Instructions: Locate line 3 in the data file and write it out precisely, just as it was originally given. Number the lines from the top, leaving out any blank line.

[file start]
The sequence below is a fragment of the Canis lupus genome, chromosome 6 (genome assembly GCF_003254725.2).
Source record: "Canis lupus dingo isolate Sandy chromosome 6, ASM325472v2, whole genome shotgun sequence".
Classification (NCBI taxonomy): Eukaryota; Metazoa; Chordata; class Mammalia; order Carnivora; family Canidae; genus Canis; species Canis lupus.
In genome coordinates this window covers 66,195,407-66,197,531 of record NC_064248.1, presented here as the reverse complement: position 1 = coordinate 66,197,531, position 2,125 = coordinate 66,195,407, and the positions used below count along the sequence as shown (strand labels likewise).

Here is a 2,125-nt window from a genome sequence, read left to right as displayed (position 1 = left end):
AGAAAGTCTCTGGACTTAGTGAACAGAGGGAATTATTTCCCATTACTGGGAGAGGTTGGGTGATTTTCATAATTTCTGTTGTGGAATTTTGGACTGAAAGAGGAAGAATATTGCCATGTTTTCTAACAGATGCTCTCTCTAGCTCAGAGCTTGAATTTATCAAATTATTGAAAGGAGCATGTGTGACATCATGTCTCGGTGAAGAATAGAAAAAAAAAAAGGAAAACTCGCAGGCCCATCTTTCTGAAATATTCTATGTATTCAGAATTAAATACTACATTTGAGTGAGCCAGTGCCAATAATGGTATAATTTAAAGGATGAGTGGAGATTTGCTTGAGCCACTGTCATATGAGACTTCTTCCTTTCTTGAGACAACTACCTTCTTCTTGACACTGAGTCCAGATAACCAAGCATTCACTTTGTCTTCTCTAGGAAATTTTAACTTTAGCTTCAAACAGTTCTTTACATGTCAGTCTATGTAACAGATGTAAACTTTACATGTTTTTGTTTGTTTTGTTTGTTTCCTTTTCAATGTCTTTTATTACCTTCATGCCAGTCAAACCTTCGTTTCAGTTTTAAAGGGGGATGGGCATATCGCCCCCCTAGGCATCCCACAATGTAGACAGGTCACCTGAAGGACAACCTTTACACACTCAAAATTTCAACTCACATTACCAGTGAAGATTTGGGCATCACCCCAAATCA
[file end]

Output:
Classification (NCBI taxonomy): Eukaryota; Metazoa; Chordata; class Mammalia; order Carnivora; family Canidae; genus Canis; species Canis lupus.